This Sunday I was asked to read a quote by President Dieter F. Uchtdorf of the the First Presidency of my church. He says:
“May I invite you to rise to the great potential within you. But don’t reach beyond your capacity. Don’t set goals beyond your capacity to achieve. Don’t feel guilty or dwell on thoughts of failure. Don’t compare yourself with others. Do the best you can, and the Lord will provide the rest. Have faith and confidence in Him and you will see miracles happen in your life and the lives of your loved ones. “
Easier said than done. Why is this so hard? At least for me, this is the great challenge of life. I love my job, but I have always been bad at balancing the demands of work and life. Especially as my business has begun to change there seems to be an unending number of projects and opportunities. Just this weekend I got a new client, which is a tremendous chance to improve my standing as a property manager and make some good money along the way. It is a connection and opportunity I need to add more clients besides my father. As grateful as I am, it is also one more thing to balance in my life.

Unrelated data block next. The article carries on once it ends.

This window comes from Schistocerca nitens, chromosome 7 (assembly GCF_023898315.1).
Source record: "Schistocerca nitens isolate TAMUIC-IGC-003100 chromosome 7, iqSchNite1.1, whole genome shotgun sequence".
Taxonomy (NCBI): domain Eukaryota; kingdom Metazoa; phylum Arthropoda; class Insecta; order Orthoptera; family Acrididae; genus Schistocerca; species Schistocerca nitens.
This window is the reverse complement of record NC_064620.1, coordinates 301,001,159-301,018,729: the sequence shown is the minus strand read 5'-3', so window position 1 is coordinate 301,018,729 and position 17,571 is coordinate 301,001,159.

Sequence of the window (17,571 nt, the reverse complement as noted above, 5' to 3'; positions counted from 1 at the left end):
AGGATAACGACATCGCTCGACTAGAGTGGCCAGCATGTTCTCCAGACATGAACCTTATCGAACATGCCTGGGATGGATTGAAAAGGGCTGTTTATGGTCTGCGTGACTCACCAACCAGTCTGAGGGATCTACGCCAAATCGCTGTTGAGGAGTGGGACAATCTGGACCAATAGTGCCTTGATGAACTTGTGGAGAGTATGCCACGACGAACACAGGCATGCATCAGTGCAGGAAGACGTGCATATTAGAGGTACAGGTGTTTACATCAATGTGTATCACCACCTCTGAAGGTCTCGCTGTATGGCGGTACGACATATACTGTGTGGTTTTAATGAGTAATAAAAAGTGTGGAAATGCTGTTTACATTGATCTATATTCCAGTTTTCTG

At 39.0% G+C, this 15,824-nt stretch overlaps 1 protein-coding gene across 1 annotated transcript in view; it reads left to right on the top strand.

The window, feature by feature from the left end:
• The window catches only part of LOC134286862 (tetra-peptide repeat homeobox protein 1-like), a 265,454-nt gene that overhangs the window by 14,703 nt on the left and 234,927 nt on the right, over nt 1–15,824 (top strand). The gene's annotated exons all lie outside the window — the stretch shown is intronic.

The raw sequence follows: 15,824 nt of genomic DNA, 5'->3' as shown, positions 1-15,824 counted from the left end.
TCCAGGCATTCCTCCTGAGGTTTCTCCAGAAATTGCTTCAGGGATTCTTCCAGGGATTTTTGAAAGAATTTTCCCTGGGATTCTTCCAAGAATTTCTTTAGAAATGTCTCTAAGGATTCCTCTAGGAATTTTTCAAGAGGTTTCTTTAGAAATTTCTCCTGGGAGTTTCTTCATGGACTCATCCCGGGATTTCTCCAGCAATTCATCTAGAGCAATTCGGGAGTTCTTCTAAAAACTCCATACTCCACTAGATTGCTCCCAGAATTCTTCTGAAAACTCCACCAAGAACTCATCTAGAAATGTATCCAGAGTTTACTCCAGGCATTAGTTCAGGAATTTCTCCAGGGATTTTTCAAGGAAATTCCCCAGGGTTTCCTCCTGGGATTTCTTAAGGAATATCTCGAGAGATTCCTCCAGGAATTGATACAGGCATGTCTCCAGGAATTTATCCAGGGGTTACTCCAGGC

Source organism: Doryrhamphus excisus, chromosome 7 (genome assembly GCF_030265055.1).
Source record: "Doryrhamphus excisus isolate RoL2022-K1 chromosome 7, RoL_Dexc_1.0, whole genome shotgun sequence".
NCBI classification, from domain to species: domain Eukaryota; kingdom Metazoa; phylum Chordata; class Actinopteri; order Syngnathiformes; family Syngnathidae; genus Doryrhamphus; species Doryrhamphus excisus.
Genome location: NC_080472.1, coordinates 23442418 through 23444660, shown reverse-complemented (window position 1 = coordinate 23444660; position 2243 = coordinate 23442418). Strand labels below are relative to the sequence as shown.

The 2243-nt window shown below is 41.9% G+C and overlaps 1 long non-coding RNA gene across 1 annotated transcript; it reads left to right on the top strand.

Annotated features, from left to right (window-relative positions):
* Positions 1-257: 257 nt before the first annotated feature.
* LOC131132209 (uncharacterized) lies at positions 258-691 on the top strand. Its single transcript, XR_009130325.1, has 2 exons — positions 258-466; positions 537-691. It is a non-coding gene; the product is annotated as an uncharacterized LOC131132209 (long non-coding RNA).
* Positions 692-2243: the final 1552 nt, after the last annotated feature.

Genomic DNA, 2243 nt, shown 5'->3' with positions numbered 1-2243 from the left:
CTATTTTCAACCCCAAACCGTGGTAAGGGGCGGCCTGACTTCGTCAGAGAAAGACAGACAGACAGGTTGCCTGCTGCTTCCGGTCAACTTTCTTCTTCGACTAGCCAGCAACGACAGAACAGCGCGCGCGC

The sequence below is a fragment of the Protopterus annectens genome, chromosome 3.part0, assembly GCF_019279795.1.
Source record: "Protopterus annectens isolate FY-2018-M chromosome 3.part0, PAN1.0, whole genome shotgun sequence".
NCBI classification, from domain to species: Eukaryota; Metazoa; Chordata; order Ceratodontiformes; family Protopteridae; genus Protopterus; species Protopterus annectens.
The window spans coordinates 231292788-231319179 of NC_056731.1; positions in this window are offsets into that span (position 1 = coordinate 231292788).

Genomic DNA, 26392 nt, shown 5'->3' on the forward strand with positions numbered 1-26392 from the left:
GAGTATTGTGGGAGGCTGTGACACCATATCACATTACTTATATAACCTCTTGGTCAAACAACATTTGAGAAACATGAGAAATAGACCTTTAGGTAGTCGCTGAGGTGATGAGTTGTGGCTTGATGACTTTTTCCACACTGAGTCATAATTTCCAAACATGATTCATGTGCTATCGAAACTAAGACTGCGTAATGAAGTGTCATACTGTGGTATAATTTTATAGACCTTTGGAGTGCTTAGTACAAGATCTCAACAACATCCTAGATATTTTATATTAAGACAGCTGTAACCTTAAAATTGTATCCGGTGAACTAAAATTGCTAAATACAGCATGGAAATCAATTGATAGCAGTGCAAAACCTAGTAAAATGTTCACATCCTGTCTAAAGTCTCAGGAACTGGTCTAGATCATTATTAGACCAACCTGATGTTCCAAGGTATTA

Right now there are so many things left undone. I haven’t started real estate courses I’ve paid for. I haven’t done much on sales tax for Grabber; and I still have tons of work on Grabber events. That’s just the tip of the iceberg. There are spaces this fall in the Anna and Madeline to get reserved, a client with 25 homes I would love to work with more, a guest blog I have committed to write and edit, and this new home I need to find tenants for. I have agreed to all of these projects and I know they will bring in more money and help my career. In addition to work I have church responsibilities, temple work, family, and a million creative projects I would love to tackle. I love entertaining, gathering with friends, cooking, swimming, community service, politics, singing, and reading. With a few exceptions, I am afraid lately work has been trumping all of these noble endeavors. I want to be better at balancing my life but I find it very challenging.